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Different Gender in Nouns

[deactivated user]

    Is there a reason that nouns in German have different genders? (Example: "die Suppe" or "der Apfel")

    June 3, 2017



    There's no reason if you mean someone planned it that way. Lots of languages have noun gender. You just have to accept that's the way it is and be sure to learn the gender along with the noun. Learning the plural form at the same time is pretty useful too.

    Don't get hung up on the word gender. Just think of them as different categories of nouns.

    [deactivated user]

      Thank you, MaxBabel.


      Dude, you've just won my raffle. Congratulations! You'll get your lingots right now


      Vielen Dank. I was really just trying to add some levity after the mods were so grumpy and another user was trying to spoil everything.


      Apart from German, languages like French, Spanish, Italian all have noun genders, originating from Latin. They're basically loose categories in which to put nouns, for example, abstract concepts are feminine in most of these languages. In some cases it is necessary to specify the gender in order to differentiate between possible meanings, for example in French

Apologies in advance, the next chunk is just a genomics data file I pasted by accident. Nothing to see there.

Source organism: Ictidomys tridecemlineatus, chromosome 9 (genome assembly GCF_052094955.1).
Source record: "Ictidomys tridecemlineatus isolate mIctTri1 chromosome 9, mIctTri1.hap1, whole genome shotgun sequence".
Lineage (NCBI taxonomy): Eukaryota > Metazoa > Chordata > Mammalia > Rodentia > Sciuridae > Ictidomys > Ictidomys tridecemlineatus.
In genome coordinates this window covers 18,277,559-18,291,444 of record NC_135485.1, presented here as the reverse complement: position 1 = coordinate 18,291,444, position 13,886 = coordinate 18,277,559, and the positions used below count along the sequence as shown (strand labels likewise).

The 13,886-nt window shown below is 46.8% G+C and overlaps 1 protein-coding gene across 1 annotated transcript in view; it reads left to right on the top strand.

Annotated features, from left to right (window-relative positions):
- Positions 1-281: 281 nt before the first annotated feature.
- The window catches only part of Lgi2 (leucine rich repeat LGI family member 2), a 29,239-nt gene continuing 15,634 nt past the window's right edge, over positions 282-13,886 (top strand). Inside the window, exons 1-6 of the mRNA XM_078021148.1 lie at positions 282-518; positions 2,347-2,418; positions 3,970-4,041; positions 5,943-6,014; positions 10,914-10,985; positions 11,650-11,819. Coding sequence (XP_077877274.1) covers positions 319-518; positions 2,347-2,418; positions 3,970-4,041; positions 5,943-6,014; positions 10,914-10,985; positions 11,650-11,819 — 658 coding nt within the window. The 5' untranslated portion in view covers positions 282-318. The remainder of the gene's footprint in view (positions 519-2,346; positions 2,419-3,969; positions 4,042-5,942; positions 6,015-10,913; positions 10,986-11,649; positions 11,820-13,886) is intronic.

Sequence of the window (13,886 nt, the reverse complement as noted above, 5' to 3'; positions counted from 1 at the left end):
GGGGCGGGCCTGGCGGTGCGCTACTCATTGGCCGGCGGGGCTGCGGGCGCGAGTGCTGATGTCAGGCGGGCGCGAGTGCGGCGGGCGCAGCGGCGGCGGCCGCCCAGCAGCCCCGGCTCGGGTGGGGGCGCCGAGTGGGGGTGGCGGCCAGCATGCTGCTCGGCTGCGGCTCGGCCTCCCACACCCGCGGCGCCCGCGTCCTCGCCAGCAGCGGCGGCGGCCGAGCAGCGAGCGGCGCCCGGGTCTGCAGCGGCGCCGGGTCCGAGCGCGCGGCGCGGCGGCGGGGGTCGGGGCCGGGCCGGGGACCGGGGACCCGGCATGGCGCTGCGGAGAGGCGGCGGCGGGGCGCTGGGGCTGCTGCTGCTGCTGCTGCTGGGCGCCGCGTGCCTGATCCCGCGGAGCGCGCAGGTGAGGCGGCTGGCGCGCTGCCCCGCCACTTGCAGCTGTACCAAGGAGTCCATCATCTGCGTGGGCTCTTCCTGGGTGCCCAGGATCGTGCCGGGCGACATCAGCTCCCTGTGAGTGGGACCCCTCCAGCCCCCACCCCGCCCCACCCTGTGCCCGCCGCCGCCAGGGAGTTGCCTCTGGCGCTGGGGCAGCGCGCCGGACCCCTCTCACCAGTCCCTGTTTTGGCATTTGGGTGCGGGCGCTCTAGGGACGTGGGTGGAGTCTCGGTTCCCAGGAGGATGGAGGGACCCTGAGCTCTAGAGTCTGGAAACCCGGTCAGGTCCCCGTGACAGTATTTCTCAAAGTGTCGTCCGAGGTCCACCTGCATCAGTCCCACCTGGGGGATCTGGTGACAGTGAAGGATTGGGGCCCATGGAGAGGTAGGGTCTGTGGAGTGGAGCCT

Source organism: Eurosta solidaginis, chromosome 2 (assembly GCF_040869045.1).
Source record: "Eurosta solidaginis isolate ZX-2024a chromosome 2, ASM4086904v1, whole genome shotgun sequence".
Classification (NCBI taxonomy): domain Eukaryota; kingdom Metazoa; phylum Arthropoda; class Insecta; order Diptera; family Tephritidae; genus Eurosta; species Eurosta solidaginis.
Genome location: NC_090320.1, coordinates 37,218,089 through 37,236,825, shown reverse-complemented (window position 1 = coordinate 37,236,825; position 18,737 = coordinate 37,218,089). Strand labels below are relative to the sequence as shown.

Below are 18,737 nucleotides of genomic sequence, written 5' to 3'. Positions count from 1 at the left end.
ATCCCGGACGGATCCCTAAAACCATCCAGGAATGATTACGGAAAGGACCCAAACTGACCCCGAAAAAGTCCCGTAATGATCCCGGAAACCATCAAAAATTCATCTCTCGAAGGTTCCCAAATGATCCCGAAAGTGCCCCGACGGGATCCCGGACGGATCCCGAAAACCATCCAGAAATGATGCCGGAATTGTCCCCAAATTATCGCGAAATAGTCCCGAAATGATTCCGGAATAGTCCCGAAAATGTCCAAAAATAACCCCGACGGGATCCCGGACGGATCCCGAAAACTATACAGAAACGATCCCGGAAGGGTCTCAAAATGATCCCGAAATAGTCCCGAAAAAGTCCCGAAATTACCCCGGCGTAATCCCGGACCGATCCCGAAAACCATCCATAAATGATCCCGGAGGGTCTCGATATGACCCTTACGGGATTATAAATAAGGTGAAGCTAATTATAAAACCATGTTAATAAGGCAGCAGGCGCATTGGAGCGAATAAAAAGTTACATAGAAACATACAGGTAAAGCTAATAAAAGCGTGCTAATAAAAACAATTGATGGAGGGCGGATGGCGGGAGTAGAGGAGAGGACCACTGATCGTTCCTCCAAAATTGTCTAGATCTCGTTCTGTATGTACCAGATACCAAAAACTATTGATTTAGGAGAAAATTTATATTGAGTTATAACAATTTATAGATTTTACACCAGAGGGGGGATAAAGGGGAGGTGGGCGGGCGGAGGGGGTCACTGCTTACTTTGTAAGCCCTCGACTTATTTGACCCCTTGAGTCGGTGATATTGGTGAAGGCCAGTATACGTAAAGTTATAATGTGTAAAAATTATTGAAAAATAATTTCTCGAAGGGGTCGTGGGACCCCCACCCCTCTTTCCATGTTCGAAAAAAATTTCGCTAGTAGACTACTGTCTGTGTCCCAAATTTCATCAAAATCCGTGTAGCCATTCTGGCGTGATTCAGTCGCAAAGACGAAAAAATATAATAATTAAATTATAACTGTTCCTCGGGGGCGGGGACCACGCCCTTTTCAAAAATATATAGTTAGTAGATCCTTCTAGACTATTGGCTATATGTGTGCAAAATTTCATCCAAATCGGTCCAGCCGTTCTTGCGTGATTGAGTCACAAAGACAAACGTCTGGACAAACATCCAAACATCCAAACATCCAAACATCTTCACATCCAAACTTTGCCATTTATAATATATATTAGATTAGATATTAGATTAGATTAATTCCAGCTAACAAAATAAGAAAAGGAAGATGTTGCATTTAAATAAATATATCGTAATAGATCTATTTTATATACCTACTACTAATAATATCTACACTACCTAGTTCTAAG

la tour (fem.) means the tower

      le tour (masc.) can mean the turn

      So you'll have to start out by learning the genders along with the words, and eventually you'll get a vague understanding of how these categories work. Vague because even native speakers won't be able to tell you why apples are male and potatoes are female

      [deactivated user]

        Thanks, Paralars1!

        [deactivated user]

          Unfortunately, you have to memorize them because they are VERY imortant because of 4 different cases where the article change its form to a new one. Fortunately there are some "roots" where it can be easy to recognize the gender of noun. For example, i know that words that ends in -heit, -keit, -tät, -ung, -schaft (and probably other more) are feminine like : die Qualität, die Freizeit, die Landwirtschaft etc. Another ones that i remember are -um -nis used for neutral nouns (das Ereignis etc).

          Some nouns have a definitive gender like male professions (for example der Polizist) the same for feminine (die Kellnerin), all months are always masculine, flowers are always feminine, all materials are always neutral and so on. I have only this in mind but if you go to search on the web, you'll find more detailed informations about "the rules" of these nouns.

          [deactivated user]

            Thanks, Feliksia89!

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